Search This Blog

Sunday, September 28, 2008

Creative Thinking While Angry (or Self Involved)

Anger is an intense emotion. Anger is an emotion that most people would not really prefer to keep hold of for very long because it results in fight or flight reactions and if kept indefintely, health problems. Comparatively, self-stroking of ego is much more self-deceptive because it is pleasurable.

So - is it possible to actually think, problem solve and come up with something new if you're in the throes of anger or self-involvement?

Perhaps it's the self-deception that is the culprit in itself, not which emotion, pastime or action a person is blighely engaging in?

To relate it to the above, it's coercion itself that seems objectionable to me in this case. Not the subject about which the fascistic application is taking place. If these two are not congruent and the person has forgotten to "Keep their Eyes On the Prize", then you have something such as; "OK everyone, you all there just be having fun now or I will kick your ass!" Or the common parental problem of a distinct lack of imagination, "Stop crying or I'll give you something to cry about!"

However, my point: With quite a bit of practice, I learned to learn to creatively problem solve while also being angry. It happened because I was challenged to do so repeatedly without the usual characteristic of defensive self-preservation being a feature. If I did it, I know it's possible for others to do.

From this personal experience, I know that it's possible to marry precluding "opposing" characteristics so that having and either/or is not necessary. You can have both, and sometimes you can have it all - up to a point...IF - (and this is the big conditional deal-breaker If,) if you train the skills that are needed to make it happen.

Now I know this is unusual, because in most people, the intensity and the nature of the emotion will shut down the ability to creatively problem solve. People who are angry in this way are similarly blinded to people
who are "masturbating their ego". People can be distracted by being absorbed in any habitual state - emotional, physical, mental. People get distracted by the status quo. They space out and miss stuff they're not anticipating that could be useful, because it's not what they expect.

So - perhaps the ability to STOP, PREVENT, SUSPEND is the crucial one activity that is CRUCIAL to model. Whatever the habit that is in place, in the way of flexbility is the ability to respond to circumstance appropriately.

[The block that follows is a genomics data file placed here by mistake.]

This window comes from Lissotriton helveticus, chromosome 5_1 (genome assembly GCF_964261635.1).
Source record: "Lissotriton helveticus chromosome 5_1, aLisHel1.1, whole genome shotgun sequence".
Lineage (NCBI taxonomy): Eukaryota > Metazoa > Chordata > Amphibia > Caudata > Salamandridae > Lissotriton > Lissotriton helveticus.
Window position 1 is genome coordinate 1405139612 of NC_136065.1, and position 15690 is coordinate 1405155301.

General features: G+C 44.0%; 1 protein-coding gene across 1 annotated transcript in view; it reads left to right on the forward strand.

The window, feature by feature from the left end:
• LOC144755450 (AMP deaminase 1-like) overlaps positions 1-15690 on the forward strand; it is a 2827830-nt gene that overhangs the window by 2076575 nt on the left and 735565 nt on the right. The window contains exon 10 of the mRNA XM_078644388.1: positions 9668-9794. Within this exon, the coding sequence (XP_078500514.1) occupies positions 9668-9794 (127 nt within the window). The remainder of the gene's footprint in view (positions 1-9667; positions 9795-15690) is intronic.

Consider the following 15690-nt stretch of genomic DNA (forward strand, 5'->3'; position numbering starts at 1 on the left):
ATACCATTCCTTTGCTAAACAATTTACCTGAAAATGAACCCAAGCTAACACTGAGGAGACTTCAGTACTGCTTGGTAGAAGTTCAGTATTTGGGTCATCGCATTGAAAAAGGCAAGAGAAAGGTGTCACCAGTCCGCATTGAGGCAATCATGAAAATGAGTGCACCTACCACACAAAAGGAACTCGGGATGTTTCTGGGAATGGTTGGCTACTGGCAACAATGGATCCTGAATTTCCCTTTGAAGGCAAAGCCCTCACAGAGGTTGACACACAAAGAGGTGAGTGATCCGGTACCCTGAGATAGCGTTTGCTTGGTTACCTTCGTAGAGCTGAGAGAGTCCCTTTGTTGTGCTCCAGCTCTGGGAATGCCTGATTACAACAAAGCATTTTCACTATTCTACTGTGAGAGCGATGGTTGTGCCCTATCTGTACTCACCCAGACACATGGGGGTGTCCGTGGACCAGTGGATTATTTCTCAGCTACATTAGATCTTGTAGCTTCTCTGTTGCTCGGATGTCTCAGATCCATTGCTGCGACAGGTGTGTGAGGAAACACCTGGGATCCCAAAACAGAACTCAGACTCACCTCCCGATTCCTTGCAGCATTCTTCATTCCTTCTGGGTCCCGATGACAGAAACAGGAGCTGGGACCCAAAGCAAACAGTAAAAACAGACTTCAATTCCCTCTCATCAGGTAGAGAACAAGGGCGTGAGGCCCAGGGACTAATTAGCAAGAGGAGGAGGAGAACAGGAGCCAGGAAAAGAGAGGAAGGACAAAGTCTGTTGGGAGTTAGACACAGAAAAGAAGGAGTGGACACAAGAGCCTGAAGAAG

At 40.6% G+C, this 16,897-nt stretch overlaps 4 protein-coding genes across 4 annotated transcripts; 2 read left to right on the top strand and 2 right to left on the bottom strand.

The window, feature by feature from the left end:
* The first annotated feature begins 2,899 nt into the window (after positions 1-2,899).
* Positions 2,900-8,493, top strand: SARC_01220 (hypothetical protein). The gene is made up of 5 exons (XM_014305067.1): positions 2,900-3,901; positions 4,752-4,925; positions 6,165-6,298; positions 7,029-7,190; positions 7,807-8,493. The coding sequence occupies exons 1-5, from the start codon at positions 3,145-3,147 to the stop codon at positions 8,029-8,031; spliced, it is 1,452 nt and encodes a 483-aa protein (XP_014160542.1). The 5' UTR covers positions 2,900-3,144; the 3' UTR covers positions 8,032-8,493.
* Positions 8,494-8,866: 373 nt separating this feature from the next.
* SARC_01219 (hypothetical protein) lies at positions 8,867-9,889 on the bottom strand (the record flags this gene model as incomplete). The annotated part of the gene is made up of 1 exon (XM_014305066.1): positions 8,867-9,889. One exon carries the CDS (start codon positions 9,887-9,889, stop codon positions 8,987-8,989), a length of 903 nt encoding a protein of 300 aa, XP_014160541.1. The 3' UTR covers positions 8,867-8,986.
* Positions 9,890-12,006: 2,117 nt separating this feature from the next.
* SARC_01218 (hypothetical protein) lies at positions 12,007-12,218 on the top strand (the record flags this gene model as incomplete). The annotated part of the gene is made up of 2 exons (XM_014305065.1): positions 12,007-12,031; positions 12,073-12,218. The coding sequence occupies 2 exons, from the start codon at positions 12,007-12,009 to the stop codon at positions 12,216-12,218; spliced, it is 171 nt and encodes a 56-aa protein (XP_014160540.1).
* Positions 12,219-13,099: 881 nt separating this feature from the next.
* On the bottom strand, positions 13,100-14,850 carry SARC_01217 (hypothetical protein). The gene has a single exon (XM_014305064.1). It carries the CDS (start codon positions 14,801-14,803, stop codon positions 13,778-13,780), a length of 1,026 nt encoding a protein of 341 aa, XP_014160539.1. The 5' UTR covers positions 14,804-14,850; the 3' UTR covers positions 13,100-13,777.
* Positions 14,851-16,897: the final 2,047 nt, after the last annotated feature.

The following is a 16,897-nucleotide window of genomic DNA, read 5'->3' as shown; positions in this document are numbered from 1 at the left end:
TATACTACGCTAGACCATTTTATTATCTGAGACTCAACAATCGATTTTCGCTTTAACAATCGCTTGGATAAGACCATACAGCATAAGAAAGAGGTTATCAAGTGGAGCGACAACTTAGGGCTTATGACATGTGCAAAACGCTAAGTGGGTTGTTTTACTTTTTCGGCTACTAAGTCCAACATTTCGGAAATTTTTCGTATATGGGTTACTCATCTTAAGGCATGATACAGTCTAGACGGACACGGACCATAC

Granted that "I" "I" "I" "I" "I" "I" is a really strong habit in some people, but there are many strong habits just as important - if not MORE important to suspend as that one. A style of assault coersion is MUCH more dangerous habit than the "I" "I" "I" "I" "I" one.

But I guess the relative importance of it depends on if you have someone around you who is doing one of these that you can't get rid of - it's a little poisonous to have to deal with a person who constantly wants attention who is not a child.

Tuesday, September 02, 2008

Why Surrender?

We're talking about the idea that, in order to observe, the nature of observation needs to be free of the quality that you are in the act of observing.

I can think of exceptions in my own experience for this statement. Granted, it's tricky to do, but these characteristics are not mutually exclusive. Otherwise how would we use the mind to observe itself? How
would be be able to observe at all if we could not articulate some of the differences that make a difference - no matter if we are trapped within them or not?

Why is being free a prerequisite? The ability to observe, creatively problem solve or to stop or replace a habit that you don't want for whatever reason is a skill. The nature of skills is that these abilities can be learned and sharpened. Granted, it takes practice. Practice is more effective in the context of when and how you would like to use a skill. It takes the capacity to imagine an advantage to go to the trouble of bothering to train the skill.

Now, the next question that begs is: what could be the advantages of surrendering continuous self-referent activity - in that it may even be a pleasurable activity that someone would want to continue?

For me surrendering self-referent activity is a social advantage. I'm able to imagine what someone else might experience and become able to establish rapport and connection with them.

For someone else who is not particularly after personal connection, perhaps this ability might be the ability to act as a channel for art or psychic prediction. The ability to surrender self-reference could mean to the person some sort of livelihood advantage related to the cultivation of a skill.

For instance, if for some reason you thought you might like to surf, it wouldn't do you much good to think that the ocean is out to punish you and how dangerous it is - it's more constructive if you realize that there are factors of balance and skill to uncover that you would need to practice and learn about the nature of what it takes to surf. Of course, you would have never learned to swim because you have to surrender fears generated by self-involvement...unless you have a good teacher.

This implies that there could be an attraction coming from the lack of something - perhaps the ability to turn off repeating nuisances of internal talk that spin someone into depression would be a great advantage? These are the benefits - the payoffs. Different strokes for different folks sorts of things.

I'm sure people could think of more of these - and I'd like to hear 'em.